Indigenous Peoples and Human Rights 2020

Monday, December 21, 2009

Remembering the Children in Unmarked Graves

ANCHORAGE, Alaska (AP) — Some Alaska Natives who died at the boarding school or hospital in Tacoma, Wash., were buried in unmarked graves.
They were called Eskimos or Alaska Indians when they left their homes to go to the Indian school or hospital on Puyallup lands in the early 20th century.
Of the sick, many died before they arrived at the Washington reservation. If they were children, they often didn't know why they were being taken from their families.
Those that survived are now growing old and dying, and the Puyallup tribe is trying to record their stories before it's too late.
"All we have are death certificates or official correspondences, not personal views," said Amber Santiago, who works with the tribe's historic preservation department. "We just have the white people's perspective. "
Starting in the 1860s, Natives from Washington, Oregon, California, Idaho, Montana and Alaska came to Puyallup Indian Reservation to attend Cushman Indian School.. In the 1920s, the school was converted to a regional hospital that treated Natives up until the 1960s.
While students and patients came from throughout the Northwest, there is only one living member of the Puyallup tribe who went to the school or hospital. That's why Santiago is searching for anyone who can tell her more about what happened there.
"We're trying to reclaim our own history," said Santiago, whose mother was taken from Montana's Flathead Reservation at age 10 to be treated at the hospital.
All Santiago has to go on so far are some death certificates and interviews with about 20 eyewitnesses. There are many missing pieces to the story of what went on there, but none of them is bigger than what happened to the Alaskans.
"Everyone we talked about said 'the Alaskans, the Alaskans' . . . It's the only group that people mention over and over again, it's the common thread through all the interviews," Santiago said. "I really wonder about the Alaskans, since there were so many of them, what their stories are."
But so far, Santiago has yet to find a single Alaska Native to interview.
"It's the last state — the missing link," she said.
Santiago said that so far she's heard stories both good and bad about what it was like at Cushman. But for many it was a place of homesickness, confusion or illness, especially for the children that were there. One man came to the hospital to get his tonsils out as a child and ended up staying for years.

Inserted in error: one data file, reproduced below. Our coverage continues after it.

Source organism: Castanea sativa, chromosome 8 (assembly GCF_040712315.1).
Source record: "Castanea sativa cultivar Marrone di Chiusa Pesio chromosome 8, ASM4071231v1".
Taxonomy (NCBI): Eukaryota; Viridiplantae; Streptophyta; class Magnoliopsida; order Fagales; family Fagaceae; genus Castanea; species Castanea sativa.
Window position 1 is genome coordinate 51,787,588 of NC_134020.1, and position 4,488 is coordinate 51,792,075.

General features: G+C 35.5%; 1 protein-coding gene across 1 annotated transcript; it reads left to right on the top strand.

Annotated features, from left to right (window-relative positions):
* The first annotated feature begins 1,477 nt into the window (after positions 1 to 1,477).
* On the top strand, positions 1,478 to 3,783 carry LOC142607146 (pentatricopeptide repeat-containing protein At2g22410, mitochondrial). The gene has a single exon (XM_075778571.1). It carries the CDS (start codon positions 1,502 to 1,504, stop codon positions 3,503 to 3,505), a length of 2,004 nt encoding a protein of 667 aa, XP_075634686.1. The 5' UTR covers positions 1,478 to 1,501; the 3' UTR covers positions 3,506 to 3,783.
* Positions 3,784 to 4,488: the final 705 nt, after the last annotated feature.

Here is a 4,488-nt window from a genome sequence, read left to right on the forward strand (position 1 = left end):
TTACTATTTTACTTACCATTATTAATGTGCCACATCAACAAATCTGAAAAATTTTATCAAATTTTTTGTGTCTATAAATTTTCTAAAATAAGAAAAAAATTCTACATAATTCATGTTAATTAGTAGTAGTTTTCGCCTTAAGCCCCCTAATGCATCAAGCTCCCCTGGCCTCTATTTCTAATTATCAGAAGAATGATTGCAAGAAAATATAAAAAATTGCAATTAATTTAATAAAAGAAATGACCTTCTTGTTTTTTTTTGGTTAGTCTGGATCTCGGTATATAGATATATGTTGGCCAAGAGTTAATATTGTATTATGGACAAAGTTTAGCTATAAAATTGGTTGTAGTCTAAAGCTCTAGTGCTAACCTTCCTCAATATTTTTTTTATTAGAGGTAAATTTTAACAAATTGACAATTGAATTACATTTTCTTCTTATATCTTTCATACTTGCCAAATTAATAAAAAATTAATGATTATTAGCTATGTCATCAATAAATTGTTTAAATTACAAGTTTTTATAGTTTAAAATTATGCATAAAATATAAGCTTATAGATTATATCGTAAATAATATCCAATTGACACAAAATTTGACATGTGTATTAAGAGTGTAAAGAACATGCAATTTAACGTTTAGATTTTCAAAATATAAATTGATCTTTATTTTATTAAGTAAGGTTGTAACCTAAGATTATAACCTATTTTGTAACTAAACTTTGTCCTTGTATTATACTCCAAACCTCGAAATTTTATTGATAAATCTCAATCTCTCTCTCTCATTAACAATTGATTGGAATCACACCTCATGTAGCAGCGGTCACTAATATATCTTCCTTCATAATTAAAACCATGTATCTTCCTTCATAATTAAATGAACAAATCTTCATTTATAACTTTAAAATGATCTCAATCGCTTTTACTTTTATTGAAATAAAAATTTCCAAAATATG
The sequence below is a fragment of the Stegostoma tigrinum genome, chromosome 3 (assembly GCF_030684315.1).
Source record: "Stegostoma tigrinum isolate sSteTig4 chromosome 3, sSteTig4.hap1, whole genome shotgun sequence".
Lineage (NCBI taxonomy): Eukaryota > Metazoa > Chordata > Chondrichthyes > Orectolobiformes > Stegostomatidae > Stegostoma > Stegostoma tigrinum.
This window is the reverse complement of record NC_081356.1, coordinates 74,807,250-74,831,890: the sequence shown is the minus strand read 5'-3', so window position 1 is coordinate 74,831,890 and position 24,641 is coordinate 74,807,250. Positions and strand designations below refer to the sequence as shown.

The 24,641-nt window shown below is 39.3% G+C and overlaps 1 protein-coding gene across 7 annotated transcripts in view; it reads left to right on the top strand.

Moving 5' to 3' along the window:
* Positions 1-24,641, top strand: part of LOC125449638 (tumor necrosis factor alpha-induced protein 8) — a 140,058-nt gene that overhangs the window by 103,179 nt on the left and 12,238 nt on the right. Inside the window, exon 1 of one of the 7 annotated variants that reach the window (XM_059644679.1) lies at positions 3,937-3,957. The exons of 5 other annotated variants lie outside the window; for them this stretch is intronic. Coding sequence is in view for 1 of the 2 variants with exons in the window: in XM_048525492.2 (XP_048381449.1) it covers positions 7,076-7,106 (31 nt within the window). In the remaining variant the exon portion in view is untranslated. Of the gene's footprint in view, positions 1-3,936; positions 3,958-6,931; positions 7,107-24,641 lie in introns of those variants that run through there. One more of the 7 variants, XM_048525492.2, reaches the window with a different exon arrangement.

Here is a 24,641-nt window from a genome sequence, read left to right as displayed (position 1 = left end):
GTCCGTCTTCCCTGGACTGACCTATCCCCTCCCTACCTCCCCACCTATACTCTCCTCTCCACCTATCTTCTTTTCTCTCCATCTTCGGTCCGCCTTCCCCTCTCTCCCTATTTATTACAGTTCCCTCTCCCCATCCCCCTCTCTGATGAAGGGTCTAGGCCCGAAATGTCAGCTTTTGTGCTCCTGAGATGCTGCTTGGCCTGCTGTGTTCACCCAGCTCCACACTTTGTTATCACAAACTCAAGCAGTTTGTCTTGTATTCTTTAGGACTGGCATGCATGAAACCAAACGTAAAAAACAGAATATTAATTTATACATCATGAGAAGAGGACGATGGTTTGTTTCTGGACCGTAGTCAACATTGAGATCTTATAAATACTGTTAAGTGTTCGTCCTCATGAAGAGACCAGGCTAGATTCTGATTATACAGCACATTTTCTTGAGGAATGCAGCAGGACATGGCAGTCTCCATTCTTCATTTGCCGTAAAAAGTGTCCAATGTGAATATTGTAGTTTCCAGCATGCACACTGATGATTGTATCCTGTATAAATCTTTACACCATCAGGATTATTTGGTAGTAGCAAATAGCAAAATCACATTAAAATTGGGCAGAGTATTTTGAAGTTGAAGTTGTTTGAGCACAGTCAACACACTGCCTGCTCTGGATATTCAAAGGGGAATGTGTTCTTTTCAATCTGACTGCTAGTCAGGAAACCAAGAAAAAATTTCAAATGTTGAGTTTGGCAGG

"When his parents came to pick him up he didn't know who they were," Santiago said.
Perhaps because it was a scary or lonely experience, "the majority of people haven't talked about it since they left there," Santiago said. Now that they're in their 70s, 80s or 90s, "they don't mind talking now."
In the five-story hospital, the first two floors were for tuberculosis patients. A nurse that worked there remembered about 200 to 300 patients in that ward at a time, the majority from Alaska.
Many Alaskans died on Puyallup lands. Most of the other tribal members were sent back to their families when they died, but Alaska Natives were usually buried near the hospital, unattended by friends or relatives, without a headstone to name them.
One man Santiago spoke to stayed in a hospital room overlooking the cemetery. Every week, he said, he would see "a grave-digger and a man in black (a priest), just burying, burying."
"He said it was known they were Alaskan Indians," Santiago said.
Today, the cemetery has only Puyallup tribal members and what Santiago assumes are the graves of the Alaskans who died at the hospital.
About five years ago the tribe purchased a ground-penetrating radar to find the unmarked graves. Since the buildings were demolished in 2003, the cemetery is all that is left of Cushman Indian School and Hospital.
The tribe is hoping to compile an oral record of the school in a memoir, and eventually build a museum about the history of the area.
"It's just a part of history that not a lot of people know about," Santiago said.
Santiago said that the Puyallup Tribe would like to hear from anyone who has a story about Cushman Indian School or Cushman Indian Hospital, or St. George's Indian Boarding School in the Fife/Milton area from the 1880s to 1930s. That may not be someone who attended but even their grandchild or friend.
"We want to piece together the story," Santiago said.
Information from: The Tundra Drums,

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